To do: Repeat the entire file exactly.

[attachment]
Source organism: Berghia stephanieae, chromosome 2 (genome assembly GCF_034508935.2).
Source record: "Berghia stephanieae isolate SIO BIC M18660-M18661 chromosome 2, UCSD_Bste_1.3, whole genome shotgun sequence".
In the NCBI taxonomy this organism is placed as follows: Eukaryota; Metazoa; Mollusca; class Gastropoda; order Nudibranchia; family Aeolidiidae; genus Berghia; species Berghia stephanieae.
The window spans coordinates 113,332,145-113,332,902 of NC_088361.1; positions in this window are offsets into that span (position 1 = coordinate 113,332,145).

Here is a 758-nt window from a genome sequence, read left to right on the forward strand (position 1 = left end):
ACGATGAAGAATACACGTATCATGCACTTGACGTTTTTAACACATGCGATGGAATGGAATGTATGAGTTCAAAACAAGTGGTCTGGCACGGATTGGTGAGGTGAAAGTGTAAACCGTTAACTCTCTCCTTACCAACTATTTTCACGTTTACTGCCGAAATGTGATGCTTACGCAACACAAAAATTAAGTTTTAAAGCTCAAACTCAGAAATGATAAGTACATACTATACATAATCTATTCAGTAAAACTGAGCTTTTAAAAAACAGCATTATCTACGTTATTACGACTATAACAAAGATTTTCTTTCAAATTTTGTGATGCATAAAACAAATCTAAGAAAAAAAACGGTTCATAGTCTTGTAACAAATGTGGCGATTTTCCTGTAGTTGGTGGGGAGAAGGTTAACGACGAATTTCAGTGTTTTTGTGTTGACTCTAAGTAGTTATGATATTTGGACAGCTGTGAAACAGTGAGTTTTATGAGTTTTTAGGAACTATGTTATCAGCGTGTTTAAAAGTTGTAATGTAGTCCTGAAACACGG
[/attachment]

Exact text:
Source organism: Berghia stephanieae, chromosome 2 (genome assembly GCF_034508935.2).
Source record: "Berghia stephanieae isolate SIO BIC M18660-M18661 chromosome 2, UCSD_Bste_1.3, whole genome shotgun sequence".
In the NCBI taxonomy this organism is placed as follows: Eukaryota; Metazoa; Mollusca; class Gastropoda; order Nudibranchia; family Aeolidiidae; genus Berghia; species Berghia stephanieae.
The window spans coordinates 113,332,145-113,332,902 of NC_088361.1; positions in this window are offsets into that span (position 1 = coordinate 113,332,145).

Here is a 758-nt window from a genome sequence, read left to right on the forward strand (position 1 = left end):
ACGATGAAGAATACACGTATCATGCACTTGACGTTTTTAACACATGCGATGGAATGGAATGTATGAGTTCAAAACAAGTGGTCTGGCACGGATTGGTGAGGTGAAAGTGTAAACCGTTAACTCTCTCCTTACCAACTATTTTCACGTTTACTGCCGAAATGTGATGCTTACGCAACACAAAAATTAAGTTTTAAAGCTCAAACTCAGAAATGATAAGTACATACTATACATAATCTATTCAGTAAAACTGAGCTTTTAAAAAACAGCATTATCTACGTTATTACGACTATAACAAAGATTTTCTTTCAAATTTTGTGATGCATAAAACAAATCTAAGAAAAAAAACGGTTCATAGTCTTGTAACAAATGTGGCGATTTTCCTGTAGTTGGTGGGGAGAAGGTTAACGACGAATTTCAGTGTTTTTGTGTTGACTCTAAGTAGTTATGATATTTGGACAGCTGTGAAACAGTGAGTTTTATGAGTTTTTAGGAACTATGTTATCAGCGTGTTTAAAAGTTGTAATGTAGTCCTGAAACACGG